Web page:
Genome-wide mapping indicates that p73 and p63 Co-occupy target sites and have similar DNA-binding profiles in vivo

Yang, A., Zhu, Z., Kettenbach, A., Kapranov, P., McKeon, F., Gingeras, T. R., Struhl, K. (2010) Genome-wide mapping indicates that p73 and p63 Co-occupy target sites and have similar DNA-binding profiles in vivo. PLoS ONE, 5 (7). ISSN 19326203 (ISSN)

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URL: http://www.ncbi.nlm.nih.gov/pubmed/20644729
DOI: 10.1371/journal.pone.0011572

Abstract

Background: The p53 homologs, p63 and p73, share, ~85% amino acid identity in their DNA-binding domains, but they have distinct biological functions. Principal Findings: Using chromatin immunoprecipitation and high-resolution tiling arrays covering the human genome, we identify p73 DNA binding sites on a genome-wide level in ME180 human cervical carcinoma cells. Strikingly, the p73 binding profile is indistinguishable from the previously described binding profile for p63 in the same cells. Moreover, the p73:p63 binding ratio is similar at all genomic loci tested, suggesting that there are few, if any, targets that are specific for one of these factors. As assayed by sequential chromatin immunoprecipitation, p63 and p73 co-occupy DNA target sites in vivo, suggesting that p63 and p73 bind primarily as heterotetrameric complexes in ME180 cells. Conclusions: The observation that p63 and p73 associate with the same genomic targets suggest that their distinct biological functions are due to cell-type specific expression and/or protein domains that involve functions other than DNA binding. © 2010 Yang et al.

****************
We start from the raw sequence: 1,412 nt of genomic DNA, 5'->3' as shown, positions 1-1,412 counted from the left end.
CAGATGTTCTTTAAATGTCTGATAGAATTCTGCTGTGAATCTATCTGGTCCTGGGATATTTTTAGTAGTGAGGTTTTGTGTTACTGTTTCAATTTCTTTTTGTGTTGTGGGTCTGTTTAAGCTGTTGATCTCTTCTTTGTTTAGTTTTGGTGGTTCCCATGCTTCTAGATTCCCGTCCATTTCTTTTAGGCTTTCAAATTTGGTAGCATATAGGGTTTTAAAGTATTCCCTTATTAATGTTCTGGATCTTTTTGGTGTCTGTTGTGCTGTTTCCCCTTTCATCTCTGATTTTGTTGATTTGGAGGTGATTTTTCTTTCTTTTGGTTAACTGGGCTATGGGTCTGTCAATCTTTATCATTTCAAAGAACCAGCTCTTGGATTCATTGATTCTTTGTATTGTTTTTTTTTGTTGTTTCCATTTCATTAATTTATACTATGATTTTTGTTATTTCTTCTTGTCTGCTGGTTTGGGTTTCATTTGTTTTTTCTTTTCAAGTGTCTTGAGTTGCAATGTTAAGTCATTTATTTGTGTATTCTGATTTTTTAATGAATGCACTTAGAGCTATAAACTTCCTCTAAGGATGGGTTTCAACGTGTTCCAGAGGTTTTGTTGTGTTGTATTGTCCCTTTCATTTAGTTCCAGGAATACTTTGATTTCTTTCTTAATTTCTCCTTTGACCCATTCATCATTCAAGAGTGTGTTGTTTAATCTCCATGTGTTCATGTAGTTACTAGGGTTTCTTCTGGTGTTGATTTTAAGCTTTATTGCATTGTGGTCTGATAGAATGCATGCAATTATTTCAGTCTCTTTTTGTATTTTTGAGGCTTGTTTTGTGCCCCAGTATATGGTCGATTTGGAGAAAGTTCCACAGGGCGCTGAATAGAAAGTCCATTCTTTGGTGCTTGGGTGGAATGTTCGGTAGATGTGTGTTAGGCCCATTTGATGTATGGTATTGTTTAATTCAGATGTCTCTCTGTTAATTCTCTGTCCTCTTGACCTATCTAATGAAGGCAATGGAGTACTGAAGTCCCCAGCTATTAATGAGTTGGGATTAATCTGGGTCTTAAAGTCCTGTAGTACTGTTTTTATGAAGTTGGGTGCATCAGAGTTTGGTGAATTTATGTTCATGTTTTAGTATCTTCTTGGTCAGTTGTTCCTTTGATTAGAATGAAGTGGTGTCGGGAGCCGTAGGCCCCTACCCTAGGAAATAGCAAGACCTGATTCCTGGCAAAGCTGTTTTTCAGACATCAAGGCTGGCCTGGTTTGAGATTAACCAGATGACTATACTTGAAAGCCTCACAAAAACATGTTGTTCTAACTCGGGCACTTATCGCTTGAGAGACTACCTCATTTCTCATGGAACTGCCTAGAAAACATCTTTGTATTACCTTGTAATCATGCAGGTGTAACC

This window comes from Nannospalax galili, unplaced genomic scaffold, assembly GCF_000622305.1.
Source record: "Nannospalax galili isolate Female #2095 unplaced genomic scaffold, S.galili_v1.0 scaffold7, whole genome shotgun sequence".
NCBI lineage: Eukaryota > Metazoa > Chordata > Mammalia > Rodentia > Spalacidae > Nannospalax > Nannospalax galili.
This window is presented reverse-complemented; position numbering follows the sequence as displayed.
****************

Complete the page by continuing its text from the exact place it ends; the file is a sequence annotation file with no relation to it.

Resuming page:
Item Type: Paper
Additional Information:
Uncontrolled Keywords: protein p63 protein p73 article binding site carcinoma cell chromatin immunoprecipitation controlled study female gene locus gene mapping gene sequence gene targeting human human cell mouse nonhuman protein DNA binding protein expression rat uterine cervix carcinoma
Subjects: diseases & disorders > cancer
bioinformatics > genomics and proteomics > genetics & nucleic acid processing > protein structure, function, modification > protein types > DNA binding protein
CSHL Authors:
Communities: CSHL labs > Gingeras lab
Depositing User: CSHL Librarian
Date: 2010
Date Deposited: 08 Mar 2012 14:50
Last Modified: 12 Jul 2013 18:15
PMCID: PMC2904373
Related URLs:
URI: http://repository.cshl.edu/id/eprint/25343

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